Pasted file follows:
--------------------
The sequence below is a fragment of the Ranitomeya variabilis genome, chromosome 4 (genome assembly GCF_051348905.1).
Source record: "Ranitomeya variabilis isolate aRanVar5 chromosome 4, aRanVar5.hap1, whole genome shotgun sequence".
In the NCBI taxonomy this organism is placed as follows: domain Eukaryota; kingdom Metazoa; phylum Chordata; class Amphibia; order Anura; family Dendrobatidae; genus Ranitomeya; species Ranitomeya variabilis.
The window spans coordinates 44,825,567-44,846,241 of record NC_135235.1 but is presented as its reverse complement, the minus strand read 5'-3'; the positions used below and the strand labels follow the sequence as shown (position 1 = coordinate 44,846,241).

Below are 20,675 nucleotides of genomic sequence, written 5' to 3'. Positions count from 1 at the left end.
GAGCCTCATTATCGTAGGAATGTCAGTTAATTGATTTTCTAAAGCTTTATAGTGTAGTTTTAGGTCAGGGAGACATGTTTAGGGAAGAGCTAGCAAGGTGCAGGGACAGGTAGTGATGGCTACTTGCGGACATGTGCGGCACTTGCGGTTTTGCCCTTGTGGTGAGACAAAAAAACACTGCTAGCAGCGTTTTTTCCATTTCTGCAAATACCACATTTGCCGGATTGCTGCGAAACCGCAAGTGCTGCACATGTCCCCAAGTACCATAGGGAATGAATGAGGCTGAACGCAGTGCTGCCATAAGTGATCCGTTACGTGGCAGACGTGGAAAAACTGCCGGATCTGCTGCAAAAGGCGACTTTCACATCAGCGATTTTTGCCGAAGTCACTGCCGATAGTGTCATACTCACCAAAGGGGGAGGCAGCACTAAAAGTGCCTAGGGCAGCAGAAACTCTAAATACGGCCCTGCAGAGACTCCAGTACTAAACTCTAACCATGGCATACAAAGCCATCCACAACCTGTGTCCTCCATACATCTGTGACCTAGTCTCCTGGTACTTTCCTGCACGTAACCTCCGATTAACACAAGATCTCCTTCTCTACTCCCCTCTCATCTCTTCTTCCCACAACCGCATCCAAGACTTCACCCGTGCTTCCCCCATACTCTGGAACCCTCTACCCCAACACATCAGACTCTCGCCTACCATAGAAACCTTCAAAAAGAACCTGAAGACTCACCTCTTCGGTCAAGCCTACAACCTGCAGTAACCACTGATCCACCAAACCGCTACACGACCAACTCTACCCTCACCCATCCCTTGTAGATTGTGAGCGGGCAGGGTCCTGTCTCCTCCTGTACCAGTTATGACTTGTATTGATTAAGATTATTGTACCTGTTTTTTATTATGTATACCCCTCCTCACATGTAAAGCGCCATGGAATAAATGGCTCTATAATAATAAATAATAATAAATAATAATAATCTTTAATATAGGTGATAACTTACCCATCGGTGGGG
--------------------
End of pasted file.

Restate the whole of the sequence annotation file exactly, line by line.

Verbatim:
The sequence below is a fragment of the Ranitomeya variabilis genome, chromosome 4 (genome assembly GCF_051348905.1).
Source record: "Ranitomeya variabilis isolate aRanVar5 chromosome 4, aRanVar5.hap1, whole genome shotgun sequence".
In the NCBI taxonomy this organism is placed as follows: domain Eukaryota; kingdom Metazoa; phylum Chordata; class Amphibia; order Anura; family Dendrobatidae; genus Ranitomeya; species Ranitomeya variabilis.
The window spans coordinates 44,825,567-44,846,241 of record NC_135235.1 but is presented as its reverse complement, the minus strand read 5'-3'; the positions used below and the strand labels follow the sequence as shown (position 1 = coordinate 44,846,241).

Below are 20,675 nucleotides of genomic sequence, written 5' to 3'. Positions count from 1 at the left end.
GAGCCTCATTATCGTAGGAATGTCAGTTAATTGATTTTCTAAAGCTTTATAGTGTAGTTTTAGGTCAGGGAGACATGTTTAGGGAAGAGCTAGCAAGGTGCAGGGACAGGTAGTGATGGCTACTTGCGGACATGTGCGGCACTTGCGGTTTTGCCCTTGTGGTGAGACAAAAAAACACTGCTAGCAGCGTTTTTTCCATTTCTGCAAATACCACATTTGCCGGATTGCTGCGAAACCGCAAGTGCTGCACATGTCCCCAAGTACCATAGGGAATGAATGAGGCTGAACGCAGTGCTGCCATAAGTGATCCGTTACGTGGCAGACGTGGAAAAACTGCCGGATCTGCTGCAAAAGGCGACTTTCACATCAGCGATTTTTGCCGAAGTCACTGCCGATAGTGTCATACTCACCAAAGGGGGAGGCAGCACTAAAAGTGCCTAGGGCAGCAGAAACTCTAAATACGGCCCTGCAGAGACTCCAGTACTAAACTCTAACCATGGCATACAAAGCCATCCACAACCTGTGTCCTCCATACATCTGTGACCTAGTCTCCTGGTACTTTCCTGCACGTAACCTCCGATTAACACAAGATCTCCTTCTCTACTCCCCTCTCATCTCTTCTTCCCACAACCGCATCCAAGACTTCACCCGTGCTTCCCCCATACTCTGGAACCCTCTACCCCAACACATCAGACTCTCGCCTACCATAGAAACCTTCAAAAAGAACCTGAAGACTCACCTCTTCGGTCAAGCCTACAACCTGCAGTAACCACTGATCCACCAAACCGCTACACGACCAACTCTACCCTCACCCATCCCTTGTAGATTGTGAGCGGGCAGGGTCCTGTCTCCTCCTGTACCAGTTATGACTTGTATTGATTAAGATTATTGTACCTGTTTTTTATTATGTATACCCCTCCTCACATGTAAAGCGCCATGGAATAAATGGCTCTATAATAATAAATAATAATAAATAATAATAATCTTTAATATAGGTGATAACTTACCCATCGGTGGGG